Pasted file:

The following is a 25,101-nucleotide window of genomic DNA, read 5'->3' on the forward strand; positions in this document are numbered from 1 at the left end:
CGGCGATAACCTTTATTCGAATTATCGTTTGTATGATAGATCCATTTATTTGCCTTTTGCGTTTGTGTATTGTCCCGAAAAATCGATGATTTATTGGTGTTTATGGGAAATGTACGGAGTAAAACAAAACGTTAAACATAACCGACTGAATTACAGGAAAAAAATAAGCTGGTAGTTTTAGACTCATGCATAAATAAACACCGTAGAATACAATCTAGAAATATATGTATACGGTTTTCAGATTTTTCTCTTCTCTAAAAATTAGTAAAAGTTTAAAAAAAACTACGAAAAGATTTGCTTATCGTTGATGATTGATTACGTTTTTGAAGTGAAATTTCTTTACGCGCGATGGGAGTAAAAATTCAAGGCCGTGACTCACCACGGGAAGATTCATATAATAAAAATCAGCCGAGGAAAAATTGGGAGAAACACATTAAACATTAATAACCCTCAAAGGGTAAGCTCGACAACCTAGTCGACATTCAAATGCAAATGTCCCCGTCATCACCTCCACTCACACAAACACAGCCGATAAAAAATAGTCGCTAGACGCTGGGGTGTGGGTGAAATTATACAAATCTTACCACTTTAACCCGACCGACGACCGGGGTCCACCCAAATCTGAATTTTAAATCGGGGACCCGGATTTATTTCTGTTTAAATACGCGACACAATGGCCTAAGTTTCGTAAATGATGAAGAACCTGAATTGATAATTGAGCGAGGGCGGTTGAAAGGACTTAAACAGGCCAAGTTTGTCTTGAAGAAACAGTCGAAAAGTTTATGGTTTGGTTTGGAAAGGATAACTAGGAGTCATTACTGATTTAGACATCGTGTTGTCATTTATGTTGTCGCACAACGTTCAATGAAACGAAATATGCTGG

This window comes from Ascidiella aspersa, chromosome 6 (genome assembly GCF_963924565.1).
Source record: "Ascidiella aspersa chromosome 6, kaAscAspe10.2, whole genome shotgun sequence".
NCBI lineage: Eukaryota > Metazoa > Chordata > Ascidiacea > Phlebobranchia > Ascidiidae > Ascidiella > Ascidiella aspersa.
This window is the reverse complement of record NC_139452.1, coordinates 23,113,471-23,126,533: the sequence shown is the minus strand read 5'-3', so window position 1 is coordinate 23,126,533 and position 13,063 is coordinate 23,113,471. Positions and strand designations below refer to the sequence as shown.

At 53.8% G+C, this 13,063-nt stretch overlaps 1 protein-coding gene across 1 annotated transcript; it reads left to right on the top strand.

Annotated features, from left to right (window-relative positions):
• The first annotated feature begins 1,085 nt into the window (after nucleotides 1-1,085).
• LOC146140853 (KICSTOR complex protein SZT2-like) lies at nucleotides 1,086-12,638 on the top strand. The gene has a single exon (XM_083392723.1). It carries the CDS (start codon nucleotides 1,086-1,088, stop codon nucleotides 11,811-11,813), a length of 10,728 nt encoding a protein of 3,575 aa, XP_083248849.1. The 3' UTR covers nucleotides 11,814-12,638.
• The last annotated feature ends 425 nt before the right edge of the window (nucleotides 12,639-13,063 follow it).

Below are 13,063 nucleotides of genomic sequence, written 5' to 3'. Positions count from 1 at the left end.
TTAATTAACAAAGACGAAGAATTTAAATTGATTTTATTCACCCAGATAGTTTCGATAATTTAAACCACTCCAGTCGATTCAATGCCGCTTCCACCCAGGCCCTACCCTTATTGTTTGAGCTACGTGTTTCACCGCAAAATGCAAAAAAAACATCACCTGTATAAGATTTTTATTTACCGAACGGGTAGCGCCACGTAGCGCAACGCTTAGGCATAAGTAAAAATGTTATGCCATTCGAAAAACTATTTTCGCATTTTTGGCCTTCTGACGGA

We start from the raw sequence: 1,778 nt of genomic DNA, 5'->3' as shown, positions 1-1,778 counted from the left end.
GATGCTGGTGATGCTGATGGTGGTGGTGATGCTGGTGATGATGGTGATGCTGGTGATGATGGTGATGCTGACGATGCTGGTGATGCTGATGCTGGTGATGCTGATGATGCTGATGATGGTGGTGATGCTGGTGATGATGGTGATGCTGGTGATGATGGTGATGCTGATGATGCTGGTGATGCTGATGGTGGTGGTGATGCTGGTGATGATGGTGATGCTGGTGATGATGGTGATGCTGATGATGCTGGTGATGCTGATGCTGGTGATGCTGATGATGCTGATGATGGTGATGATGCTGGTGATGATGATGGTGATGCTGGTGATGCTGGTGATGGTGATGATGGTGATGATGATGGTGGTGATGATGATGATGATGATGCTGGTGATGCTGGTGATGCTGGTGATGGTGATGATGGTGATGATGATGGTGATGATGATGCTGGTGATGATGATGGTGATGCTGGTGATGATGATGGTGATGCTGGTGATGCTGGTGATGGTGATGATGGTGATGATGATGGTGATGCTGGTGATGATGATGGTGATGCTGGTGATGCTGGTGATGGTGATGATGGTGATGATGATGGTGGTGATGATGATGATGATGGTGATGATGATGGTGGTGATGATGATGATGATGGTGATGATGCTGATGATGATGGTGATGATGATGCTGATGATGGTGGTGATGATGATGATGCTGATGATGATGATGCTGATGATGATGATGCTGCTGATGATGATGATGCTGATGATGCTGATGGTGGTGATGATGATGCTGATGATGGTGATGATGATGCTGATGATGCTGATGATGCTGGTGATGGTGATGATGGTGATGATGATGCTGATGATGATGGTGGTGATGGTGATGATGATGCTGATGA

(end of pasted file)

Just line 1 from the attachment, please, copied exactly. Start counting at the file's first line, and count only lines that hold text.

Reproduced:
The following is a 25,101-nucleotide window of genomic DNA, read 5'->3' on the forward strand; positions in this document are numbered from 1 at the left end: